What is Diabetic Peripheral Neuropathy?
Diabetes and chronic high blood sugar levels can cause nerve damage which is called peripheral neuropathy. This condition causes loss of sensation and numbness in the hands, legs or feet. In fact, peripheral neuropathy is a common symptom of diabetes and about 65% of diabetics develop it. The key to preventing nerve damage is to control blood sugar levels.
Causes of Peripheral Neuropathy
As mentioned earlier, chronic high blood sugar levels can damage nerves all over the body. As a result, you may lose the ability to feel pain, cold or heat in your hands, legs or feet. Sometimes, the patient may suffer a sore or cut in their foot, or even develop a ulcer due to ill-fitting footwear, and frighteningly they may not know about it all. The ulcer can deteriorate and lead to amputation or even death.
Symptoms of Diabetic Peripheral Neuropathy
The early and common symptoms are:
- Pain which could be stabbing, sharp, buzzing or pinching
- Burning sensation
- Prickling feeling
- Pins and needles sensation
- Tingling feeling
- Sensitivity to touch
These symptoms can worsen at night.
Changes due to Diabetic Peripheral Neuropathy
- Muscle Weakness: Nerve damage due to high blood sugars can cause muscle weakness. The patient may feel difficulty doing simple things like getting up or walking. They may have trouble grabbing things and carrying them in their hands.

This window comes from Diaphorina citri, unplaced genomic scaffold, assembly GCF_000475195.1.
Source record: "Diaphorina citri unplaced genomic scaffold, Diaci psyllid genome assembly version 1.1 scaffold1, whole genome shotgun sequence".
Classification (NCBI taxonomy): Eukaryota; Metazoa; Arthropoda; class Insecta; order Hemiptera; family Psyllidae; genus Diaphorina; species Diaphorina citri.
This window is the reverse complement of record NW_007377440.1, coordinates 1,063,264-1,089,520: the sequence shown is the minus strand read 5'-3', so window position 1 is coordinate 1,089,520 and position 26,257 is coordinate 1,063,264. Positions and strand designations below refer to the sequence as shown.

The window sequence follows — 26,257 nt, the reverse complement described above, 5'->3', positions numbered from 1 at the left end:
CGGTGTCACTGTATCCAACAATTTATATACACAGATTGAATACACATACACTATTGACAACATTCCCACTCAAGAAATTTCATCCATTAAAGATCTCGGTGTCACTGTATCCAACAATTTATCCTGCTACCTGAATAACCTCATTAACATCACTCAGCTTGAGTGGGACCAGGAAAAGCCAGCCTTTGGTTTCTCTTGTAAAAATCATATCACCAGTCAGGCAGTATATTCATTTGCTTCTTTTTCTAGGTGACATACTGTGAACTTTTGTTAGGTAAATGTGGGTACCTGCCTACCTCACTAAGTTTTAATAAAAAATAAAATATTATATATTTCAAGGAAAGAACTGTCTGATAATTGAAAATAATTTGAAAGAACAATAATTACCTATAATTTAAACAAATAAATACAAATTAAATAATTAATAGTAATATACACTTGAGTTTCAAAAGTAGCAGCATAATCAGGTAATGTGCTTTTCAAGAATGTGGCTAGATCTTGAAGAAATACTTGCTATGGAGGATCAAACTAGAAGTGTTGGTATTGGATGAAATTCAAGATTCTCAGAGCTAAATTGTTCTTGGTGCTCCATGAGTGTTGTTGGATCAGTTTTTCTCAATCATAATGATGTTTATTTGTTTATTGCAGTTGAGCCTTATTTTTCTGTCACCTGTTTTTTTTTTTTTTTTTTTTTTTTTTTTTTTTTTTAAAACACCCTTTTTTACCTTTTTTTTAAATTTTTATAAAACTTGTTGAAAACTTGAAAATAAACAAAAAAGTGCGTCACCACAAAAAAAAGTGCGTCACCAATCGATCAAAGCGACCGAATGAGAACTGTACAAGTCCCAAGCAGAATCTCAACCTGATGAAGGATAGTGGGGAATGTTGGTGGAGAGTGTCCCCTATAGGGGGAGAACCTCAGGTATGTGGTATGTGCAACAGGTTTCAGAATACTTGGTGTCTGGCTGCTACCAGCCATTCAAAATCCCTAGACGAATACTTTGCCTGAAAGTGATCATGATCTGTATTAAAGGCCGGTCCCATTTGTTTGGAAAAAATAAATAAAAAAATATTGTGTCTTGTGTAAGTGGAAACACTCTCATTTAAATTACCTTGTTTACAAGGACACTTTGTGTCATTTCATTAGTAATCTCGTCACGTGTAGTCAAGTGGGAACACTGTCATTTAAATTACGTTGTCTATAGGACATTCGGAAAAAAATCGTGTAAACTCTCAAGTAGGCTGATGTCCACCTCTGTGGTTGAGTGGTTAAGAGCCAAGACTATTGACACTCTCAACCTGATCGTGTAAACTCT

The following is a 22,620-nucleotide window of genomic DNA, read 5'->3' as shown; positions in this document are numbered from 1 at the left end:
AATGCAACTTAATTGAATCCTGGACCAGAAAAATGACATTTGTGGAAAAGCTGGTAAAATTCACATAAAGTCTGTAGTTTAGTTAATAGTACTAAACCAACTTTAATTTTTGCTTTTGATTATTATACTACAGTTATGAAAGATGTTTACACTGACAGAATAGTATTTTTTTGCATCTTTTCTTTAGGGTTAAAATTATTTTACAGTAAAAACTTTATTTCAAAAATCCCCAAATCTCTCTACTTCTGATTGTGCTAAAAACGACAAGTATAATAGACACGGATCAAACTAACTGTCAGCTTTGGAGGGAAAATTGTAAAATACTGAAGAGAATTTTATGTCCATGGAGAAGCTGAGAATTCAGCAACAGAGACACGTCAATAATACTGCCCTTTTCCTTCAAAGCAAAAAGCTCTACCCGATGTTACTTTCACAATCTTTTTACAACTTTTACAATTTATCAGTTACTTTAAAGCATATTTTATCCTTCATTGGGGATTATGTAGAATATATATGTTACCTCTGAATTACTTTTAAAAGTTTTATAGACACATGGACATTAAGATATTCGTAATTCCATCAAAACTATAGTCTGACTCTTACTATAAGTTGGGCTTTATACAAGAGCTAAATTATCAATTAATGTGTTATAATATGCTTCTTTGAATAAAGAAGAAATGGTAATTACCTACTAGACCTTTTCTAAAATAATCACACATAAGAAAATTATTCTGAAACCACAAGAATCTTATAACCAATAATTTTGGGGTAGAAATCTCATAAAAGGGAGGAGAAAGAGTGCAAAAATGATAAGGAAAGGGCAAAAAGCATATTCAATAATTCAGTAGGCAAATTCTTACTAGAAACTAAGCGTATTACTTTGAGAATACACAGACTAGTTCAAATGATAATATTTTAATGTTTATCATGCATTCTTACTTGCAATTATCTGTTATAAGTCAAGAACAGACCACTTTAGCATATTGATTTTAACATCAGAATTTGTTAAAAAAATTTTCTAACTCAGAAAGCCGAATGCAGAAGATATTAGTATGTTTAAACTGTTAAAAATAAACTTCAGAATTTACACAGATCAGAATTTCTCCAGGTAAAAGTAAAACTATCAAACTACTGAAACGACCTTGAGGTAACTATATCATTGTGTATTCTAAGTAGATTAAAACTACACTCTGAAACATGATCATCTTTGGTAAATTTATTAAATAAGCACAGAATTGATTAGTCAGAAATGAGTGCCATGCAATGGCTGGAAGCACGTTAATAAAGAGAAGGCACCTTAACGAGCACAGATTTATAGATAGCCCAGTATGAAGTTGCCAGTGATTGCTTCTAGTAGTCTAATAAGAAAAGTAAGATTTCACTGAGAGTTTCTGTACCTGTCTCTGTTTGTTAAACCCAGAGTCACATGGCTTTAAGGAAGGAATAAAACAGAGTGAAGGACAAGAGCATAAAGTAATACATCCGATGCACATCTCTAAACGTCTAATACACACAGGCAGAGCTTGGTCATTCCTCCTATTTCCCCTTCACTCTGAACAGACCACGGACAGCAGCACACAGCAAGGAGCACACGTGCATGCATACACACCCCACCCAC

- Balance problems: Muscle damage can make it difficult for the patient to walk steadily. They may feel unsteady and uncoordinated when they try to walk.
- It is difficult for the doctor to detect peripheral neuropathy because diabetes can cause many complications. So, if you feel pain in your foot or hand, take it seriously and consult a doctor at the earliest.
Foot Care to Prevent Neuropathic Pain
As mentioned earlier, loss of sensation in the feet and heels is dangerous because it can cause an ulcer or infection leading to amputation as you may not even be aware of the injury. If you are a diabetic, follow these tips to take good care of your feet:
- Clean your feet every day and inspect them closely for any ulcer or sore that doesn’t look normal.
- Wear comfortable shoes. You can buy special shoes for diabetics that provide extra care for your neuropathic feet.
- Buy and wear socks that have extra padding.
- Keep your toenails trim and do not worry about spending to get a pedicure at a podiatrist as your good health is well worth the money.
For useful information on how to reverse diabetic peripheral neuropathy, please watch this video: